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When a new friend tells him that "the squeaky wheel gets the grease," Mark Baker realizes that unless he finds the courage to confront his life, things will probably get worse.
Mark's world has been tumed upside down by the split between his parents. He' s been forced to leave his old neighborhood and his old friends. Now he's living with his mother in a new apartment in a new town. Mark still longs to be back in his old school, once again to ride his bike, to go on living in the house where he grew up.
But it's the loss of his father that worries Mark most of all. The man he depended on seeing every day is disappearing from his life.
Does Mark have any rights at all? And how can he find a road past feuding parents so he can get on with his life?
From the Trade Paperback edition.
"synopsis" may belong to another edition of this title.
Robert Kimmel Smith began dreaming of becoming a writer at the age of eight, when he spent three months in bed reading while recovering from rheumatic fever. He enrolled in Brooklyn College in 1947, and served in the U.S. Army, in Germany. In 1954 he married Claire Medney, his editor and literary agent. They have two children: Heidi and Roger. After writing advertising copy, Robert Kimmel Smith became a full-time writer in 1970.From School Library Journal:
Smith hits upon a lot of truths in this novel of a boy's slow and painful adjustment to his parents' separation and impending divorce. Mark is not happy with the dramatic changes in his life, and his parents often can't give him the attention he deserves because of their preoccupations with their own problems. Subplots involve Mark's confrontation with the school psychopath and his efforts to coax a super-serious Chinese student to enjoy himself more. Some characters from Smith's earlier books move around the novel's periphery, although the tone of this book is more serious than in those works. Mark's anxiety about the divorce is accurately depicted. He often worries about little things: the loss of his bicycle, the adjustment of the move from a house to an apartment, the fact that his new school building is old and a little run-down. These are part of greater anxieties, however, that are expressed in a readable manner and with a good ear for the sentence patterns and colloquialisms of young people. By the novel's end, Mark has started to make an adjustment by relying on his own inner resources. He has grown more independent and has taken steps toward becoming an adult. Readers, meanwhile, have met an engaging character. --Todd Morning, Schaumburg Township Public Library, IL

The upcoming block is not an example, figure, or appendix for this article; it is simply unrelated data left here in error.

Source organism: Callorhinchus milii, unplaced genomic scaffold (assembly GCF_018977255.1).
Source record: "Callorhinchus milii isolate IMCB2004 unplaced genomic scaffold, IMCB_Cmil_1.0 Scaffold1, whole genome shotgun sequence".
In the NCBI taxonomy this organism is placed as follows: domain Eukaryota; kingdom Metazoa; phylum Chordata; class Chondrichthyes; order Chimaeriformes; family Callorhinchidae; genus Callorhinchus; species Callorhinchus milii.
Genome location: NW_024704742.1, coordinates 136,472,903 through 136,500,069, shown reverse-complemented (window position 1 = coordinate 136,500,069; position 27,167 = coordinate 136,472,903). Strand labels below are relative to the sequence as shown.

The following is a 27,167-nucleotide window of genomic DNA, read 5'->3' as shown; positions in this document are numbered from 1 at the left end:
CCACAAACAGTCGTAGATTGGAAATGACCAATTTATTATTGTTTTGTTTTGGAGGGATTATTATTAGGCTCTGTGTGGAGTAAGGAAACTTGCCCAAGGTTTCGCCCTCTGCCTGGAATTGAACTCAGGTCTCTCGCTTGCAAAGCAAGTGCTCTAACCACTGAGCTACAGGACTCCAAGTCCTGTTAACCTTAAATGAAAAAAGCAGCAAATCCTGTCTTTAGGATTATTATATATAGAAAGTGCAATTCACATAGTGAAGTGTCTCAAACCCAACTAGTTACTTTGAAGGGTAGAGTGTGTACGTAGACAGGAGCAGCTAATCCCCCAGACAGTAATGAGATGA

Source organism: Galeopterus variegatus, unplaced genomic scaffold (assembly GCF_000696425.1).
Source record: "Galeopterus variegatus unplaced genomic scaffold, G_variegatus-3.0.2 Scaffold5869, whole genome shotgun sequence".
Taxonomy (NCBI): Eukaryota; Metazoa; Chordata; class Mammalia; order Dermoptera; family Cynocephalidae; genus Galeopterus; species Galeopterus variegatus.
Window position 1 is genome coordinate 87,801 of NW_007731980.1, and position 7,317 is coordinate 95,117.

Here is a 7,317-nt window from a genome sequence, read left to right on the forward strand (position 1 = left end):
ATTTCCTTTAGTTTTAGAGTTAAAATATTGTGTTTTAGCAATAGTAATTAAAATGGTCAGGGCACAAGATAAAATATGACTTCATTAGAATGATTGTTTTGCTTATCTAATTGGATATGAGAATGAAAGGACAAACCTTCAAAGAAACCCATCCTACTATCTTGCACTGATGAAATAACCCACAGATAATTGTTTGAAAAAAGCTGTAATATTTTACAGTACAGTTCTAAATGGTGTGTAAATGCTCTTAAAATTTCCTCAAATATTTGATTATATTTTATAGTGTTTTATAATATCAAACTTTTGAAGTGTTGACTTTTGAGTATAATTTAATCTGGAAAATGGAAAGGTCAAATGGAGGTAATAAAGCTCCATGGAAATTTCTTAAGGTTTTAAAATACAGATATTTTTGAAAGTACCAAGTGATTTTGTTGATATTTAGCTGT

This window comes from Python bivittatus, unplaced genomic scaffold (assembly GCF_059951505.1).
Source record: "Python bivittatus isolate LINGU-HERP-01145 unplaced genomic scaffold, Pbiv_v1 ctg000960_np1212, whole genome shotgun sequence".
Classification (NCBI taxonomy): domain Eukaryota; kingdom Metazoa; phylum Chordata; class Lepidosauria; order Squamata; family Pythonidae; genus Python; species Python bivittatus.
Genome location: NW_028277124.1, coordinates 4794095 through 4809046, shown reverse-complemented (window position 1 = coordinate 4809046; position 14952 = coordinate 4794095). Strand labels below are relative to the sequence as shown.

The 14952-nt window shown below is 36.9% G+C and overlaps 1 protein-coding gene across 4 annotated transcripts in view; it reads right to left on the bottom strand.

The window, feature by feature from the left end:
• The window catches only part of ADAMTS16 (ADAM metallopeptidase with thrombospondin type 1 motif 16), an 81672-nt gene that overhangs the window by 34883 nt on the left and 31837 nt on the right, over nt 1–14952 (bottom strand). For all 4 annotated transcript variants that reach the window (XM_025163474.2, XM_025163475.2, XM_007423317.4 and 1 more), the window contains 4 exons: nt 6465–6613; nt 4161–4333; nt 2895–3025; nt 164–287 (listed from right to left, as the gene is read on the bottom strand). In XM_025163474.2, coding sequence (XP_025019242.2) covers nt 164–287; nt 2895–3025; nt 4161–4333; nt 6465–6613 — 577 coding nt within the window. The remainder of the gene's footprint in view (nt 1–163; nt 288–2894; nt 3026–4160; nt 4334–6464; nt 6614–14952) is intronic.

Copyright 1990 Reed Business Information, Inc.
"About this title" may belong to another edition of this title.
Book Description Delacorte Books for Young Readers, 1990. Hardcover. Condition: New. Seller Inventory # 130727035
Book Description Delacorte Books for Young Readers, 1990. Hardcover. Condition: New. F. Seller Inventory # DADAX0385301553